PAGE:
Think of Victorian policing and you’d probably picture officers as stern-faced individuals with little compassion.
But a new book by a Huddersfield author shows they had a softer side.
Victorian Policing by Gaynor Haliday from Brockholes includes several references to the Huddersfield Borough Force and the West Riding Constabulary - which covered areas such as Golcar and Holmfirth - in the 19th century.
Extracts in the book from the Huddersfield Chronicle include an:
1868 report on a prize fight that took place near Dunford Bridge in February which resulted in 20 constables being pelted with stones.
1870s statistics for assaults on Huddersfield police.
1872 a serious assault on a policeman at a pub at Clough Head near Golcar. Pc Benjamin Grayson was attacked by a man called Bradley Newton while the constable was inspecting public houses.
1879 report by the chief constable on how they were trying to rehabilitate offenders.
But it was not all doom and gloom as there were some amazing fundraising events by Huddersfield Police to raise money for the Infirmary in 1876 and a new horse drawn ambulance built by Rippon Bros in Huddersfield in 1896.
As well as fostering good relationships between different forces, sporting events could be fundraisers to benefit good causes. The police in Huddersfield hosted a charity match against the Nottinghamshire Constabulary to raise funds for Huddersfield Infirmary in July 1876.
Huddersfield borough police force excelled themselves in fundraising again in January and April 1896 when their rugby team twice took on a team called the ‘Old Fossils’ to raise money for the first horse ambulance in the borough. The sum required was around £170 (£19,000) as the ambulance was grander than most.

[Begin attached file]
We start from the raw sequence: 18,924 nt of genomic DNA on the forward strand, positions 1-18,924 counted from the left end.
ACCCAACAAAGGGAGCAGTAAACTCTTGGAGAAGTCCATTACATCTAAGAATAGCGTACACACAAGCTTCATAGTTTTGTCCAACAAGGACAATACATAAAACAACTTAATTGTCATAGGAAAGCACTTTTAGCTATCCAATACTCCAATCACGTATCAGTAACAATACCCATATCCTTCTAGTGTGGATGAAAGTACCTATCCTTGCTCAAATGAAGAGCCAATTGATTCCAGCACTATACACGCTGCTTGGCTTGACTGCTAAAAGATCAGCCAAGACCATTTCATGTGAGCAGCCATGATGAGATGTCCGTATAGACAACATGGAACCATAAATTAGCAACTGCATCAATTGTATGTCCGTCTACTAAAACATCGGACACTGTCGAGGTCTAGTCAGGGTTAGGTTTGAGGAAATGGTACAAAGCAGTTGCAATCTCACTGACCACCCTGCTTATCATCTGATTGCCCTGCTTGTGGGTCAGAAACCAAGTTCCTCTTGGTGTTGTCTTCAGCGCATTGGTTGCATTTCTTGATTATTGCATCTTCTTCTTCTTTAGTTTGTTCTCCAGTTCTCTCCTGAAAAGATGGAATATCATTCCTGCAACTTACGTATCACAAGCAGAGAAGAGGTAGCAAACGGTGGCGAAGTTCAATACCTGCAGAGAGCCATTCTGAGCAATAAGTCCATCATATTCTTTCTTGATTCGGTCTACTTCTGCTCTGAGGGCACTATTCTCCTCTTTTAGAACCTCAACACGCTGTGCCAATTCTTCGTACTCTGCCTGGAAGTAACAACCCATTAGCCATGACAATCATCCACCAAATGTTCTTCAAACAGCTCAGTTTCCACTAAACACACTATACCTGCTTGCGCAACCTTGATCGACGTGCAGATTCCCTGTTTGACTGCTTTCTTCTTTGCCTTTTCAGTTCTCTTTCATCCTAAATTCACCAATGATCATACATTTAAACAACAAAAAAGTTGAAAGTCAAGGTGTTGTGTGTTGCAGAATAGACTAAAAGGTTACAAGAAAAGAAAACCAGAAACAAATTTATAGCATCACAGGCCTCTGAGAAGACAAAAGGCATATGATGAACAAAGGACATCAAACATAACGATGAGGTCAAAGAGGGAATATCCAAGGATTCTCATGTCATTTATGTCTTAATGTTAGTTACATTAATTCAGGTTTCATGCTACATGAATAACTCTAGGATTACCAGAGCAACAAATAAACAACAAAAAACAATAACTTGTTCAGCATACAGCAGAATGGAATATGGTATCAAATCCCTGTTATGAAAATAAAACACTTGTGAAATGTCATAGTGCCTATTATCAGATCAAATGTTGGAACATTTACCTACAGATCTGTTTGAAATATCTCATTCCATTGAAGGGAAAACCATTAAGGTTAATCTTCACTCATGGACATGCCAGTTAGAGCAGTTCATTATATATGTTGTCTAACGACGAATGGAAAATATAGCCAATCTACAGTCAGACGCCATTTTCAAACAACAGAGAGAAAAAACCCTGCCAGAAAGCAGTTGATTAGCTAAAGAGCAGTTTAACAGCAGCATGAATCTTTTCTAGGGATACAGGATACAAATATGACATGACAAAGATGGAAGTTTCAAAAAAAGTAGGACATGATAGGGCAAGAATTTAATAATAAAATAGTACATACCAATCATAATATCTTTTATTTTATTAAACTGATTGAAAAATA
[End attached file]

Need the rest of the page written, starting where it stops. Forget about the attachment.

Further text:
Built by the Huddersfield firm of prestigious carriage-makers Rippon Bros, the new ambulance was described as being built of well-seasoned Newfoundland birch and dark American walnut with mouldings of English ash from the nearby Bretton Hall estate. It featured the Huddersfield coat of arms on both sides.
The book also reveals how two men born in Almondbury and Holmfirth rose through the ranks to be at the head of the West Riding force.
Generally, the book highlights how professional police forces were established to prevent Victorian Britain descending into chaos and is a compelling insight into the difficulties of life for the very visible Victorian bobby on the beat.
It also explores the various Acts that eventually brought improvements to the working conditions of the police and is illustrated with original photographs and documents.
Gaynor became fascinated with the history of the early police forces when researching the life of her great, great grandfather, a well-regarded Victorian police constable in Bradford. A citation indicated that his style of policing was merely to cuff the offender round the ear and send him home but press reports of the time painted a much grimmer picture of life on the beat in the Victorian streets.
Gaynor reveals how brave souls trying to uphold Victorian law, with only a truncheon for defence, became the pioneers of modern policing.